New Books and ARCs, 4/30/18

I’m catching up on quite a few new books and ARCs that arrived at the Scalzi Compound while I was on tour. Here’s the first batch for this week, and there are some gems. See anything you like? Tell us in the comments!

The Big Idea: Tiffany Trent & Stephanie Burgis

When Stephanie Burgis found what she thought was a magical site, she discovered she wasn’t alone in that opinion — and thus, the fantasy anthology The Underwater Ballroom Society, edited by Burgis and Tiffany Trent. Where was this place and what was the attraction? Both editors are here to explain.

TIFFANT TRENT & STEPHANIE BURGIS:

From Steph:

There are some places in the world that were simply meant for magic.

Have you ever walked into a new place – or seen a striking, evocative photo – and thought: There really ought to be a story set here?

When I saw photos of the “underwater ballroom” at Witley Park, I let out a physical gasp of wonder. It was such an incredible concept. It was practically designed for fantasy fiction! I was desperate to read magical stories in that kind of underwater setting.

Because I was on Twitter at the time (as I often am), I said just that, quite idly. Of course I didn’t intend to do anything about it myself. I didn’t have the time to write a new novel, or even a novella, no matter how amazing that setting might be. I had contracts to fulfill! I had serious professional commitments!

…and, as it turned out, I had a lot of passionate friends who shared the same immediate, intuitive certainty that there had to be magic in a setting like that!

Tiffany Trent tweeted back to me within seconds: “Have been saving files and photos on this to write something about it for years…”

And when I replied, ” (Actually, you know what would be fun? An anthology of novelettes by different authors all using that concept!)” – more and more friends started raising their hands, all drawn by the sheer joy of the idea.

Everyone could see the potential. It was irresistible! How could a story with an underwater ballroom not be fun? How could it not be even better with magic or some other kind of speculative fiction concept?

Of course, we all had Serious, Grown-Up Authorial Commitments elsewhere…but sometimes, you just have to play in an underwater ballroom for a month or two regardless. Sometimes you just can’t resist diving in.

…Because some places were simply meant for magic.

 

From Tiffany:

As I say in the introduction to the anthology, it’s great to ask “what if?” but the next step is to say, “yes, we can.” I would never have dreamed if someone had asked me a year ago that the underwater ballroom I’d secretly been hoping to write about for years would end up as an anthology I co-edited with one of my dearest writer friends, filled to the brim with fabulous stories from writers I admire.

When writers jumped at the opportunity and Steph and I turned to one another and said, “Let’s do this thing,” every story that came in seemed like a small miracle. Each one of them is scintillating in its own way. The ballroom is a smuggler’s hiding spot. It’s the scene of a rock-and-roll showdown. It’s where a fury remembers herself. It’s the setpiece for a heist. Sometimes the ballroom shatters at the end. Sometimes the ballroom is filled with feasts and dancing. Sometimes the ballroom remains perilously empty, waiting for magic that never comes. Sometimes it’s a refuge against the dark.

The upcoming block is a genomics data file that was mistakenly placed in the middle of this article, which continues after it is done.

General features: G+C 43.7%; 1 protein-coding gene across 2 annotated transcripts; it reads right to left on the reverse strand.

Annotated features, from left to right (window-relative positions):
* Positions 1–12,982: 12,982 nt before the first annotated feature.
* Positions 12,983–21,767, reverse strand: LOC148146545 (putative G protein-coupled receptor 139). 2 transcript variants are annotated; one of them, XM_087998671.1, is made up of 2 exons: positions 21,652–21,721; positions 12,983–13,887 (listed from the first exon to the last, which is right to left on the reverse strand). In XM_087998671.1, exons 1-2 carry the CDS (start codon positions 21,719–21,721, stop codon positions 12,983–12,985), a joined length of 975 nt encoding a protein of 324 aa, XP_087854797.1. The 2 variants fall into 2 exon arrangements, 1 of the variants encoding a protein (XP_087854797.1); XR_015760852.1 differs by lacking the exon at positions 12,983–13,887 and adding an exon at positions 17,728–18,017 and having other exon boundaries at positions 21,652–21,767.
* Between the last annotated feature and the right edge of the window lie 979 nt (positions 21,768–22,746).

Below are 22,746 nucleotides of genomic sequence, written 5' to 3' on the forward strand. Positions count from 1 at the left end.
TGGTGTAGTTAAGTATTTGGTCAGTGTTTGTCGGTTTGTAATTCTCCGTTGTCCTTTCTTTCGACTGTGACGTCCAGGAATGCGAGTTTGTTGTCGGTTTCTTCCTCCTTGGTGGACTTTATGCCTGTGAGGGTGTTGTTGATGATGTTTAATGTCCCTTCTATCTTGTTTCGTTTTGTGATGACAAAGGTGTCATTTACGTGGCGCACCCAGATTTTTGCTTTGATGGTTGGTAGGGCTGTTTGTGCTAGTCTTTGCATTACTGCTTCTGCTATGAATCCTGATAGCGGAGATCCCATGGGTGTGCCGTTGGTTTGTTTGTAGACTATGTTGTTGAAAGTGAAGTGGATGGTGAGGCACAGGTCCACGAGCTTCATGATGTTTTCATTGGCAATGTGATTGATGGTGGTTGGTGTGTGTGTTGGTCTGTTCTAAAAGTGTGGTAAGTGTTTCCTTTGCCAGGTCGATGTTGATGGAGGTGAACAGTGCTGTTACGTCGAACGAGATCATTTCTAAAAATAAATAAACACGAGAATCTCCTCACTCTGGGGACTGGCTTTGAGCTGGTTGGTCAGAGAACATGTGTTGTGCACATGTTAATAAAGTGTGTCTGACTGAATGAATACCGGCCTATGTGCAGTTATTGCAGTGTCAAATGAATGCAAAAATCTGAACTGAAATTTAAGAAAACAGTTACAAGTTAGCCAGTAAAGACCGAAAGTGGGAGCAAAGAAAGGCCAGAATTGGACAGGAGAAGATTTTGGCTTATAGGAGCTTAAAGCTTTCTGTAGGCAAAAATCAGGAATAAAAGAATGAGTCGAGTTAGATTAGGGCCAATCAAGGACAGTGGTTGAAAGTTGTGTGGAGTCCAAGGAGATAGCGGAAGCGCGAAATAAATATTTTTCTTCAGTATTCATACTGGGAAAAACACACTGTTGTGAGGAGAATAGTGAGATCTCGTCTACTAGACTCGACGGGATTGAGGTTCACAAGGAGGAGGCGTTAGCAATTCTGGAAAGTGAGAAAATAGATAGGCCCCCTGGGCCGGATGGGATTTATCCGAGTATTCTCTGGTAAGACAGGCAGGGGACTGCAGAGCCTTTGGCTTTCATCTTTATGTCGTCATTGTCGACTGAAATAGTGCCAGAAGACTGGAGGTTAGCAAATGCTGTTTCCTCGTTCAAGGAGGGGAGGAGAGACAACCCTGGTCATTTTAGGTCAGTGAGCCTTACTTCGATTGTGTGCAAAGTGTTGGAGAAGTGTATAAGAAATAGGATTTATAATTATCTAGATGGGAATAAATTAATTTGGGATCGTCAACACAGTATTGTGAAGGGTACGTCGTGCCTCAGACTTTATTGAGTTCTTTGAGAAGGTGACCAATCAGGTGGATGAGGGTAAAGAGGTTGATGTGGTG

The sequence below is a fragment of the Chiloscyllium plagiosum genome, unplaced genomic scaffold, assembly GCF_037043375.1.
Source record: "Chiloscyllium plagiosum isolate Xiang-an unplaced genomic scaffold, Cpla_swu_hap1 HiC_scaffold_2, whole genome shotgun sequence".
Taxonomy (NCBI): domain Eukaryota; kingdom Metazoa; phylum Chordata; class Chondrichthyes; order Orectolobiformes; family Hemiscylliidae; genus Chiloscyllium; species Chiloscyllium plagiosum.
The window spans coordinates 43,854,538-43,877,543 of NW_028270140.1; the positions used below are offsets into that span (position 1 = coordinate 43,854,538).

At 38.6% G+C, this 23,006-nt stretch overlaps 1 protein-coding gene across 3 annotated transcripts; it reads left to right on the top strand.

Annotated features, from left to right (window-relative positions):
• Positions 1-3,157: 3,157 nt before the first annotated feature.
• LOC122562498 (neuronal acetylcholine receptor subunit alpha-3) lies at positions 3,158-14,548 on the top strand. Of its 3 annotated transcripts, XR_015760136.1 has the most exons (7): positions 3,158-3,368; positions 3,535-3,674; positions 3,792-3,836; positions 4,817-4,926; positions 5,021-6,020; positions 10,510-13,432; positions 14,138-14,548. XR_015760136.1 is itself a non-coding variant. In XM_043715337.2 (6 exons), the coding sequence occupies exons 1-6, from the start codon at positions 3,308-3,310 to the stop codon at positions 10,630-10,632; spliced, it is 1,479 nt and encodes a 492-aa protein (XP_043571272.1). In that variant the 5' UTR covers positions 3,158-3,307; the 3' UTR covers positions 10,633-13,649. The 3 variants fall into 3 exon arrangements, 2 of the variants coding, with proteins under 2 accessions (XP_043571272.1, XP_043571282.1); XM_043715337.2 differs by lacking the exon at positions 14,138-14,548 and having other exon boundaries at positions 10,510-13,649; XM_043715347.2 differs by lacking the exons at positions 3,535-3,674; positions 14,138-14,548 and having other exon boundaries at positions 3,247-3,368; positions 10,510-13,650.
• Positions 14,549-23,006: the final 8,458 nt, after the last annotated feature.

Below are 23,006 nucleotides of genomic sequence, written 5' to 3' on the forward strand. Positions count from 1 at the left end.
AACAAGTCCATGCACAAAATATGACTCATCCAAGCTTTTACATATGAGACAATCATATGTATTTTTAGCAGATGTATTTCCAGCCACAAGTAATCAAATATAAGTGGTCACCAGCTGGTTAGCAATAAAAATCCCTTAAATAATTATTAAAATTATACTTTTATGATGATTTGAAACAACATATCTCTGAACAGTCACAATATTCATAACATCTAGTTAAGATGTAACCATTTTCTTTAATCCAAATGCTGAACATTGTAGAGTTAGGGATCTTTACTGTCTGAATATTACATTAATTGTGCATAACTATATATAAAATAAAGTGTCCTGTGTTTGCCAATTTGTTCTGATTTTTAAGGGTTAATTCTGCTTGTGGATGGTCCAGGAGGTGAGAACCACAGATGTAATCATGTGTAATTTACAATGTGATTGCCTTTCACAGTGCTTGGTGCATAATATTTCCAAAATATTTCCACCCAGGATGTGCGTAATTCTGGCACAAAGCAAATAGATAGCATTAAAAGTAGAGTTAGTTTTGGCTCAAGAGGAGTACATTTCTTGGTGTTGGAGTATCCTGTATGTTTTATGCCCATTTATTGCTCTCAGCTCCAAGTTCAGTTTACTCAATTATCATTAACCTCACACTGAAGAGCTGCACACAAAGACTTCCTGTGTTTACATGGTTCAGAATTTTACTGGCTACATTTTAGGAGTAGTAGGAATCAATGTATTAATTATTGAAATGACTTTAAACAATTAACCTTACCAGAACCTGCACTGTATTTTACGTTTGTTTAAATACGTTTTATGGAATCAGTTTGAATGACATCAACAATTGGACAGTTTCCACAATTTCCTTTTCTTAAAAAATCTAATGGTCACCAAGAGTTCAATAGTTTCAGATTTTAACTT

And what has been most wonderful about this, beyond watching our writers build beautiful fantasies on the scaffold of an underwater ballroom, is the feedback we’ve gotten from all of our readers so far. Every advance reader has found something to love in this anthology. The word “fun” keeps getting repeated in every new review, and it’s exactly what we’d hoped for. In times like these, bringing readers such happiness, giving them escape and delight even if only for a few minutes, means the world.

This anthology has inspired a sea change, if you’ll forgive the pun. It’s reminded me why we do this work that we do. For all that writing can feel maddening and thankless, there are times when stories can bring magic, especially when seen through the shimmering glass of an underwater dome.

—-

The Underwater Ballroom Society: Amazon|Barnes & Noble|iBooks|Kobo|Smashwords

Visit Tiffany Trent’s site. Follow her on Twitter. Visit Stephanie Burgis’ site. Follow her on Twitter.

Thoughts on Avengers: Infinity War (and Yes, There are Spoilers)

I liked Avengers: Infinity War and in many ways it’s a technical cinematic (excuse the pun) marvel — it’s not an easy job to integrate this many storylines, characters and stars into a single movie and both give them all enough space to do their thing, and still keep the film hurtling inevitably toward a climax. In this regard, this film’s cinematic predecessors aren’t so much other superhero films as the Cecil De Mille-style biblical epics, the kind where big name stars were dropped in for even the smallest roles, and part of the experience was watching, say, Vincent Price vamp about as a ridiculously incongruent ancient Egyptian. This is that, except that the gods are played by Australians and Brits, and the plague in this case is Josh Brolin, underneath some impressive CGI.